One other study revealed that approximately 50 percent of women who had been diagnosed with the condition of fibro often experienced much more fatigue and pain just before their periods.
In some cases, some women have reported seeing their signs and symptoms of fibro flare up around the time the egg is released from the ovary- known as ovulation- which is typically about the halfway point in their cycle.
Finally, women who have been diagnosed with fibro find that their symptoms seem to flare up once they become pregnant- which could last just through the first trimester up to a few months after they give birth.
This has been confirmed with medical studies performed in Norway and the United States of America.
On the other hand, there are some women who have reported that their signs and symptoms of fibro seem to go into a state of remission when they become pregnant- especially during the first two trimesters of their pregnancy.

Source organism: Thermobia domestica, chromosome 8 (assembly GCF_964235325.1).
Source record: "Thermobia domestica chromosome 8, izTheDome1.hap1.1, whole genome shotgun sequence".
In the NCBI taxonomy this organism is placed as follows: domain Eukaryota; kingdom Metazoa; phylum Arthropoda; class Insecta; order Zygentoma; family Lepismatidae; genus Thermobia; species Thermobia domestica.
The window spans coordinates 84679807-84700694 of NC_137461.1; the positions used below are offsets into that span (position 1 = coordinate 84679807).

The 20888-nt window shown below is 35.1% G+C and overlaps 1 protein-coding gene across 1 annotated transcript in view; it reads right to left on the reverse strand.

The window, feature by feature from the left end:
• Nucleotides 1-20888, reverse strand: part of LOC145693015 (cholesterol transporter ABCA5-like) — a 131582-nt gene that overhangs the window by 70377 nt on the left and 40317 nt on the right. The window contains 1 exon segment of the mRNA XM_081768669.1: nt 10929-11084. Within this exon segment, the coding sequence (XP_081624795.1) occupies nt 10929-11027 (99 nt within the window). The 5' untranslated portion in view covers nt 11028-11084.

In addition, menopause may cause the signs and symptoms to flare up or to go into remission.
Since the condition of fibro is much more common in women than in men, researchers believe that hormones- especially sex hormones such as estrogen and progesterone- have some sort of link to the condition. However, this has not exactly been confirmed through medical research.
One thing is certain, everyone is different and reports different experiences with the condition- this is why it is so hard to diagnose and treat. There is not a specific line that the condition takes.
Some people may experience more tiredness/fatigue and some may experience more pain. Women with the condition must do whatever they can to take care of themselves- especially if they are interested in becoming pregnant or are having problems with their periods.
See your physician if you notice any changes or abnormalities in your periods such as amenorrhea or increased PMS symptoms. There are some things you can do to treat these conditions.